Illustration: I don’t know about you, but anytime the bully needs to be taken care of, I am either going to round up some of my boys: “Hey Frankie, Tommy, I need you guys to take care of this guy”; or I am calling the strongest guy that I know to teach him a lesson.

  • We would all want to respond like that in the flesh wouldn’t we? But Gideon hears the Lord and listens. Gideon in this case calls upon the strongest guy he knows. His Lord. 


Explanation: God has a reason why He wants to minimize the army.

Judges 7:2b, “The Lord said to Gideon, “The people with you are too many for me to give the Midianites into their hand, lest Israel boast over me, saying, ‘My own hand has saved me.’

  • God could have used the 32,000 army to defeat the Midianites. God could have used only Gideon to accomplish this feat. God could have used any means to win this battle, but God knew that the pride of Israel would get in the way, if they thought for any moment, they won this battle with their own might. If they could tell themselves, “Look at what we did. Look how we overpowered them.” They would fail to recognize that it has been God at work all along. Instead, God wants them to know that it will only be by His power that they advance in victory. It would be His glory alone that would be the end result. Israel would not be able to say they did it, but instead they would look back at this and marvel at how God accomplished this feat by His power and for His glory.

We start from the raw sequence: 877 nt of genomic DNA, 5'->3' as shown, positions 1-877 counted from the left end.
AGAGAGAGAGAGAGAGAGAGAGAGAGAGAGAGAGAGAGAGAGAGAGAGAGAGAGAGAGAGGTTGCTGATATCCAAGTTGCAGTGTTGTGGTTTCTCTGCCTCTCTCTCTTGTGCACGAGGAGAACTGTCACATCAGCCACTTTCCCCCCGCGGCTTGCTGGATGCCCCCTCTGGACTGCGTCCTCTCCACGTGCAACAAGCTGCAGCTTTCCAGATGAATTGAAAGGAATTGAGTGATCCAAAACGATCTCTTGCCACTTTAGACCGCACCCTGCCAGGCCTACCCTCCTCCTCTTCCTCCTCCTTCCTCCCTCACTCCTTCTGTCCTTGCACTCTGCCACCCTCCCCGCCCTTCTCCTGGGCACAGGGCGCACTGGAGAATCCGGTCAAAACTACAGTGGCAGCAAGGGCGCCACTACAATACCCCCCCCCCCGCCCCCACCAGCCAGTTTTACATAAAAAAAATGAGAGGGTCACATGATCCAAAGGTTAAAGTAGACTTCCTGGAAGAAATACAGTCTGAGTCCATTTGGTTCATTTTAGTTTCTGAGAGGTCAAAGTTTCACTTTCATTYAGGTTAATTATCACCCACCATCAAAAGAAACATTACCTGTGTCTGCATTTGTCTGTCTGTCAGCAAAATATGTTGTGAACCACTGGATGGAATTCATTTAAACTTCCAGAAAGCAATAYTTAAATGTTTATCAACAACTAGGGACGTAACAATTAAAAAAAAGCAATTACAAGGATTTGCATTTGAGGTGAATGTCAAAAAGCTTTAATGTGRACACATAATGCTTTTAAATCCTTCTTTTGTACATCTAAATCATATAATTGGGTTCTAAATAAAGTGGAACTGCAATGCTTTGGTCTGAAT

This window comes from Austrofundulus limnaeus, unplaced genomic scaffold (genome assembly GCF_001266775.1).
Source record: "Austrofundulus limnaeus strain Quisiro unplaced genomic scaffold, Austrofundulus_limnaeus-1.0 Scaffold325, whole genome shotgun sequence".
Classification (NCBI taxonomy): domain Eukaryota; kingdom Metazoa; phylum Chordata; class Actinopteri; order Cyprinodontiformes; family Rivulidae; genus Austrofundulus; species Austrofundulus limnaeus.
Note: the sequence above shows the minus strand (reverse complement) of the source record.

If the people are too many, then how many does God need? God uses two tests to minimize the army. The first follows a military exemption found in the Mosaic Law.

Deuteronomy 20:8, “And the officers shall speak further to the people, and say, ‘Is there any man who is fearful and fainthearted? Let him go back to his house, lest he make the heart of his fellows melt like his own.’”

Judges 7:3, “Now therefore proclaim in the ears of the people, saying, ‘Whoever is fearful and trembling, let him return home and hurry away from Mount Gilead.’” Then 22,000 of the people returned, and 10,000 remained.”

  • This strategy makes sense. You would never want fear to infiltrate an army. The mood and morale of the room would change. The whispers of pessimism and fear would altar an ability to stay in the fight. A manager at a trucking company would never hire a tractor-trailer driver who was terrified of traffic or driving on the road, and a good football coach would never assemble a team of players who were afraid of physical contact or the other team.